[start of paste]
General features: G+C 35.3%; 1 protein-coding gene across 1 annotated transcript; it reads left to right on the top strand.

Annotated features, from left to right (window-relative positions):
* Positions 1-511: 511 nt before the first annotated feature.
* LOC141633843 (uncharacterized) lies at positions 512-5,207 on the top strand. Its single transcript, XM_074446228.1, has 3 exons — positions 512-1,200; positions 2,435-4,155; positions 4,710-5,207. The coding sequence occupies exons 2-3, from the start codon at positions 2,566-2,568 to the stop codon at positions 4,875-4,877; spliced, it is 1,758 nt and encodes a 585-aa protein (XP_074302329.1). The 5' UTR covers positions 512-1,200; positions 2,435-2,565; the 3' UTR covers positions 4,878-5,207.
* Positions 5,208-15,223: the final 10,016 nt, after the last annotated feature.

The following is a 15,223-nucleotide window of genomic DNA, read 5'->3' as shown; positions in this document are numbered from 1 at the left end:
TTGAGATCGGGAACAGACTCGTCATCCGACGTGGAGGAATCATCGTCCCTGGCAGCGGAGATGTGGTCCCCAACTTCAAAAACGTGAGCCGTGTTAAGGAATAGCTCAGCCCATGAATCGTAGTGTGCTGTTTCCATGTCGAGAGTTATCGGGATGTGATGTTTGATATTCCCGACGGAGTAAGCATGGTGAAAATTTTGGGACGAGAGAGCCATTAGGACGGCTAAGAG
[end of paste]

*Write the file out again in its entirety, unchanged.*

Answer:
General features: G+C 35.3%; 1 protein-coding gene across 1 annotated transcript; it reads left to right on the top strand.

Annotated features, from left to right (window-relative positions):
* Positions 1-511: 511 nt before the first annotated feature.
* LOC141633843 (uncharacterized) lies at positions 512-5,207 on the top strand. Its single transcript, XM_074446228.1, has 3 exons — positions 512-1,200; positions 2,435-4,155; positions 4,710-5,207. The coding sequence occupies exons 2-3, from the start codon at positions 2,566-2,568 to the stop codon at positions 4,875-4,877; spliced, it is 1,758 nt and encodes a 585-aa protein (XP_074302329.1). The 5' UTR covers positions 512-1,200; positions 2,435-2,565; the 3' UTR covers positions 4,878-5,207.
* Positions 5,208-15,223: the final 10,016 nt, after the last annotated feature.

The following is a 15,223-nucleotide window of genomic DNA, read 5'->3' as shown; positions in this document are numbered from 1 at the left end:
TTGAGATCGGGAACAGACTCGTCATCCGACGTGGAGGAATCATCGTCCCTGGCAGCGGAGATGTGGTCCCCAACTTCAAAAACGTGAGCCGTGTTAAGGAATAGCTCAGCCCATGAATCGTAGTGTGCTGTTTCCATGTCGAGAGTTATCGGGATGTGATGTTTGATATTCCCGACGGAGTAAGCATGGTGAAAATTTTGGGACGAGAGAGCCATTAGGACGGCTAAGAG